A leading healthcare lawyer has called on Southern Health NHS Foundation Trust to take action to prevent further deaths following a damning report by the Care Quality Commission (CQC) into the Trust which has led to its chairman Mike Petter resigning shortly before the review was published today.

Inspectors from the CQC were ordered to carry out a report by Health Secretary Jeremy Hunt following problems at the trust and concluded that it is still failing to protect patients from risk of harm.

It follows an independent investigation in December which found that Southern Health had failed to probe the deaths of hundreds of people since 2011.

Today’s report by the CQC is based on a four-day inspection by a 22-strong team in January which found that robust arrangements to probe incidents, including deaths, had not yet been put in place, and had resulted in "missed opportunities" to prevent similar events.

Emma Jones, a partner in the human rights team at Leigh Day who represented over 200 patients at the Stafford Hospital over allegations of abuse reacted to the report suggesting the CQC report makes for ‘concerning reading’.

She said: “the apparent lack of leadership and missed opportunities to address risk are issues similar to those highlighted in the Francis Report following the Stafford Hospital scandal."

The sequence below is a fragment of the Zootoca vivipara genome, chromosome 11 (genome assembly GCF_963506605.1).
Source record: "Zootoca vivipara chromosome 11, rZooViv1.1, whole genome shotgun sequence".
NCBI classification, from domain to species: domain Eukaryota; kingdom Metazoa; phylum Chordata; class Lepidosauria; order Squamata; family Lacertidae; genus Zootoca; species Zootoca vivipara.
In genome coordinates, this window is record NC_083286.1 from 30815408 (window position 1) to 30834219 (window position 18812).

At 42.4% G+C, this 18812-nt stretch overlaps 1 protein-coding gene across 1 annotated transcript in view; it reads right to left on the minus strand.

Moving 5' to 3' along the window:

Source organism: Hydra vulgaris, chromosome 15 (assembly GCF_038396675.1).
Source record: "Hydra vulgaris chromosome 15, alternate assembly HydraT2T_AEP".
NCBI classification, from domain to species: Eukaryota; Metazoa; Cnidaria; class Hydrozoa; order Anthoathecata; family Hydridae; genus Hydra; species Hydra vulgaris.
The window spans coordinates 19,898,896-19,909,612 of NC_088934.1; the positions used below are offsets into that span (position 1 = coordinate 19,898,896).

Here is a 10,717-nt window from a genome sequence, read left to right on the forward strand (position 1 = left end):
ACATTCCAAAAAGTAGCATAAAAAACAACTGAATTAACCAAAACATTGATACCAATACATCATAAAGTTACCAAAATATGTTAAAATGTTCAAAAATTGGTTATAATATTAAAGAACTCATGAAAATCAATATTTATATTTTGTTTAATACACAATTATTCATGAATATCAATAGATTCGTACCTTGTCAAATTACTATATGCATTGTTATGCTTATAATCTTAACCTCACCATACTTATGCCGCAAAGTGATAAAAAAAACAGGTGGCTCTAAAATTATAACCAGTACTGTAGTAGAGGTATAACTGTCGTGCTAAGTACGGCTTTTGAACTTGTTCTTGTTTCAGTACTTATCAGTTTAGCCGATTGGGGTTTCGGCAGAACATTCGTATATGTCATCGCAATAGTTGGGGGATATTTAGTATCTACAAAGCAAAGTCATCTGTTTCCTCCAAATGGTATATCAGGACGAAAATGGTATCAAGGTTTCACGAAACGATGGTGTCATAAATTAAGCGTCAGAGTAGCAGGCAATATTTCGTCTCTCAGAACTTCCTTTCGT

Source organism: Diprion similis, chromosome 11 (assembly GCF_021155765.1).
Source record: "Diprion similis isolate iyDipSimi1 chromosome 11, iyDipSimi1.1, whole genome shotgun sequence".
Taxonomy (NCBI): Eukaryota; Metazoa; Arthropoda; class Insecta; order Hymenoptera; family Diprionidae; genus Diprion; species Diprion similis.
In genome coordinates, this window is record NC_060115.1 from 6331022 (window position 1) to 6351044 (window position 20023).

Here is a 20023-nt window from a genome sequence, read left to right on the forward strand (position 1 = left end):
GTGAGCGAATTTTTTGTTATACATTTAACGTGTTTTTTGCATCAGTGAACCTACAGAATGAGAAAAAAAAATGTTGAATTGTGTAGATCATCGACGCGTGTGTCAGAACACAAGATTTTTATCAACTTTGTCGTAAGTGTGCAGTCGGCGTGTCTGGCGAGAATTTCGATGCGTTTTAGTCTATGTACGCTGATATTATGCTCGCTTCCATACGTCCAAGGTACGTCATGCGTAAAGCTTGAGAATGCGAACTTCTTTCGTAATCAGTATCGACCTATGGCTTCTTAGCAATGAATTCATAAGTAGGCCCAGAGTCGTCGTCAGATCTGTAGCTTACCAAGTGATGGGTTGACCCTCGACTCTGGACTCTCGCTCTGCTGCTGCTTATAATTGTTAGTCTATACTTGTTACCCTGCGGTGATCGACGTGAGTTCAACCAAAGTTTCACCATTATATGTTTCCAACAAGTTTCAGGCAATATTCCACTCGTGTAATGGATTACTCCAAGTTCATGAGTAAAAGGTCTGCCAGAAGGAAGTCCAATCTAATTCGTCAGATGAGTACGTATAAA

"Any Trust needs to be well led and well run to ensure that risks, issues and failings are noticed immediately and action is taken to put things right.”

According to reports the Trust has come under increased scrutiny following the deaths of hundreds of patients, including 18-year-old Connor Sparrowhawk who drowned in a bath in 2013 after an epileptic seizure at a facility run by Southern Healthcare.

In October 2015, a jury inquest ruled that neglect contributed to his death. Inspectors also pointed out that effective measures to identify, record or respond to concerns about patient safety raised by patients, their carers, staff or by the CQC had also not been implemented.

They also raised serious concerns over the safety of patients who had mental health problems and learning disabilities in some of the areas inspected.

Concerns highlighted previously by the CQC of ligature risks had still not been properly addressed by the latest inspection.

Dr Paul Lelliott, deputy chief inspector of hospitals and lead for mental health at the CQC, said: "I am concerned that the leadership of this trust shows little evidence of being proactive in identifying risk to the people it cares for or of taking action to address that risk before concerns are raised by external bodies.

"Along with partners, including NHS Improvement and NHS England, we will be monitoring progress extremely closely. We will be looking not only for evidence of improvements, but for evidence that this board is actively planning to protect patients in their care from the risk of harm."